Being a great interviewer doesn’t always come naturally. The art of conversation can be tricky. You have to ask good questions, be a great listener, take cues from your subject, add follow up questions and provide relevant thoughts. When that’s done right, it can be revealing, surprising and riveting. Because I’m an interviewer and talent booker I’m constantly weighing in on what’s good and what isn’t. If the podcast host is crappy, I can’t get through five minutes. With these recommendations I promise you’ll never have that problem.
Raz interviews the top business leaders and breaks down how they got started. He gets everyone from cosmetics giant Bobbi Brown to travel guru Rick Steves. How did Chipotle and Kodiak Cakes get started? Who are the brains behind furniture store giant Crate And Barrel? Every episode it’s a new story. You’ll learn all the fun facts, challenges, successes and failures of big business. One of my favorite episodes was with Stacy Brown, founder of fast casual food chain Chicken Salad Chick. Her story brought me to tears. Raz leads guests through intimate conversations that provide raw emotion. That’s why this podcast is so wildly successful. Just like his guests.
The New York Times’ top news podcast captures the moment in current events. Every day it’s about a 30-minute journey into whatever important is happening. It’s hosted by Michael Barbaro who often interviews Times writers and editors and throws in whatever else you need to know today. Other segments are hosted by journalists from all over the world. The production team does an incredible job of really taking you there. No story is too far, from the streets of Haiti after an earthquake to the labor shortage in the hospitality industry. The best part is learning sides of the story you hadn’t thought about. The Daily has prompted me to call friends and family to ask what they thought of the current topic. Great journalism is when you want to keep talking about it. And a lot of these episodes will stick with you for a long time.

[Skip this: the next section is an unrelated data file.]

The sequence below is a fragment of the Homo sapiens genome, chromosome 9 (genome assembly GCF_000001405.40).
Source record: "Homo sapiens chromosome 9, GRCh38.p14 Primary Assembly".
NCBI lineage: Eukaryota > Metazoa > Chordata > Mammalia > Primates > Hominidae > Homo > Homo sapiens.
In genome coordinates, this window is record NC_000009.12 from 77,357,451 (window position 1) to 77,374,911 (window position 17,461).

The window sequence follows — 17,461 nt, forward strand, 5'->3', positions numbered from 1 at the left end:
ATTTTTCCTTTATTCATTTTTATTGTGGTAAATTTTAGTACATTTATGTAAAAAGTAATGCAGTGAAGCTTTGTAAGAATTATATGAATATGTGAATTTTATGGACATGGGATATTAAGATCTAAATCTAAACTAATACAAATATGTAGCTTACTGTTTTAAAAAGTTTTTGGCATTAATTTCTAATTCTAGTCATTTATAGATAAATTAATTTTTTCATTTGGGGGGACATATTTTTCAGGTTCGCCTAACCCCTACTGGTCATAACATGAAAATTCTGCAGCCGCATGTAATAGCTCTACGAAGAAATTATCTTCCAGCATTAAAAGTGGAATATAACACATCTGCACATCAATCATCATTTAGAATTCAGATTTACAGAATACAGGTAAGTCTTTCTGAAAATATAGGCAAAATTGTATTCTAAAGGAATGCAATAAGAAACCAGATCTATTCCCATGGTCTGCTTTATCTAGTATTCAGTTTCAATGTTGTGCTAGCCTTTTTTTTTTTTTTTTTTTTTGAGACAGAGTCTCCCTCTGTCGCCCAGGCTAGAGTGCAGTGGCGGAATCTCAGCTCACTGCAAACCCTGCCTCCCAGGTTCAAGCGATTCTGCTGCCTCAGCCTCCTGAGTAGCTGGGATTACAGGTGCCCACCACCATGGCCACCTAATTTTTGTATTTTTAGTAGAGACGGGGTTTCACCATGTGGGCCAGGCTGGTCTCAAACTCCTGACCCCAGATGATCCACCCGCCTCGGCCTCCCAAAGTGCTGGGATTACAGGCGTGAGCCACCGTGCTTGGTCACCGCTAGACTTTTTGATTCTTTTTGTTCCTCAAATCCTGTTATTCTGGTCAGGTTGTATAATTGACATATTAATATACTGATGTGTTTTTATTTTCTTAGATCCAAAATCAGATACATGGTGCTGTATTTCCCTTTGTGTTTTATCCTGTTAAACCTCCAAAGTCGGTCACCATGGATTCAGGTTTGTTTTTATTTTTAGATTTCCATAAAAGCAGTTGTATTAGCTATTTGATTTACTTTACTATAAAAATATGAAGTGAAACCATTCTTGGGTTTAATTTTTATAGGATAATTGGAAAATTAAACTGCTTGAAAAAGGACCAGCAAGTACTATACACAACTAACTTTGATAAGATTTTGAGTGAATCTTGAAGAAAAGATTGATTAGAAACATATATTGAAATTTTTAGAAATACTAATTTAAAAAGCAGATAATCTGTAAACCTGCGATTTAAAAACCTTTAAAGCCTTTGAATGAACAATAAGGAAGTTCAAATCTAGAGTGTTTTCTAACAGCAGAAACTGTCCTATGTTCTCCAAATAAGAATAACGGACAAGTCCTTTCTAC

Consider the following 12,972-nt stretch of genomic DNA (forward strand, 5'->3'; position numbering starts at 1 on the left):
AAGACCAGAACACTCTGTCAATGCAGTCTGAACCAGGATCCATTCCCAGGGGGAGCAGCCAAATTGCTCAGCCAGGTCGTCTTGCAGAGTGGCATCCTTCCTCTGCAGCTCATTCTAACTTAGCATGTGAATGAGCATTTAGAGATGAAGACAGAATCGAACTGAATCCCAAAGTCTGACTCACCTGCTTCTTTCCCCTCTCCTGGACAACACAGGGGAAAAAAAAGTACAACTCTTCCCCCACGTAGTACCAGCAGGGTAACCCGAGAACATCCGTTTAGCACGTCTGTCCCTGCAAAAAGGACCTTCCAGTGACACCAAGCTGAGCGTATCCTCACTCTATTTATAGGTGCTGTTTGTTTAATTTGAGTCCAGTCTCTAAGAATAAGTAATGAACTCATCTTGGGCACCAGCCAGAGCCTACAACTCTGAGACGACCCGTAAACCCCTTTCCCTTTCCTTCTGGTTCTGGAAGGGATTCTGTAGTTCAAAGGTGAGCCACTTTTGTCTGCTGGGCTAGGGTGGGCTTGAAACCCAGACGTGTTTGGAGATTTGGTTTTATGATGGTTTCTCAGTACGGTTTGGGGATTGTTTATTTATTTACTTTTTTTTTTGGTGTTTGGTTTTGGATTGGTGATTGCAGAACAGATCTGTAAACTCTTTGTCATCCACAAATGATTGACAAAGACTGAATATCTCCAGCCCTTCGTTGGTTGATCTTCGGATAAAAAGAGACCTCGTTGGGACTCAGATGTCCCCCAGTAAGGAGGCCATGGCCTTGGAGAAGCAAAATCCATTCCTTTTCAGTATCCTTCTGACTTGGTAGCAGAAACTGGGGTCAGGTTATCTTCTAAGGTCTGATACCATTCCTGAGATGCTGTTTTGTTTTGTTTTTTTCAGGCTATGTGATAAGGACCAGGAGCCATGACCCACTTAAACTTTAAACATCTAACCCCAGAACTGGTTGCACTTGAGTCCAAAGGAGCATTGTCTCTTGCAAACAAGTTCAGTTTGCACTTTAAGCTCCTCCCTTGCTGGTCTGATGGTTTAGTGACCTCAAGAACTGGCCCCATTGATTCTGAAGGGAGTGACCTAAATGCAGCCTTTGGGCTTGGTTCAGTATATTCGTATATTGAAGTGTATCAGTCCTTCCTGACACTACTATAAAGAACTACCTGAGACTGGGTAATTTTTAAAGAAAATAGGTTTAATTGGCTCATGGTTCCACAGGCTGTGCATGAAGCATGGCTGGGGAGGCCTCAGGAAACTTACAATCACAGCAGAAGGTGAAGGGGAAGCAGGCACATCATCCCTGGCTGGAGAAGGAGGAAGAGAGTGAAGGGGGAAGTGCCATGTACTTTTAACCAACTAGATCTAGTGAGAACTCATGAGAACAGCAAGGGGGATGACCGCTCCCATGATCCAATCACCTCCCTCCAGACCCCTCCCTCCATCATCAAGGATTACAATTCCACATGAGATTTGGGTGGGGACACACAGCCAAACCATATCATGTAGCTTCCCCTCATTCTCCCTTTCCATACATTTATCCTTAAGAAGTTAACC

Just because you’re a celebrity, it doesn’t always mean you’re the greatest broadcaster or interviewer. Fortunately, that doesn’t apply to Oscar-nominated actress Minnie Driver. The format of the interview is based on the same questions for everyone. Inspired by Vanity Fair’s long-running Proust Questionnaire feature where she asks the guests the following: What quality do you like least about yourself? What relationship—real or fictionalized—defines love for your? What would be your last meal? What person, place or experience has most altered your life? What question would you most like answered? And what in your life has grown out of a personal disaster? The answers are hilarious, touching, inspiring and shocking. But the best part is how Driver is such a great listener. She keys into the answers and provides words of wisdom. The guests seem to love it, challenging them to really think out of the box. Episodes with Viola Davis and Hoda Kotb really stand out.
Have you ever caught yourself listening to someone else’s dinner conversation? Then this is the podcast for you. Media titans and married couple Margo Thomas and Phil Donahue interview famous couples about their lives. It’s also about how they met and the challenges they face. Even though there is some narration and setups, it all feels very natural and relaxed. I loved the episode with Dr. Sanjay Gupta and his wife Rebecca. They’re from totally different worlds but show us how they make it work. They’re honest about their pet peeves and tell hilarious stories on the early days of their relationship. The comfort level of the conversation makes you feel like you’re at the table with them.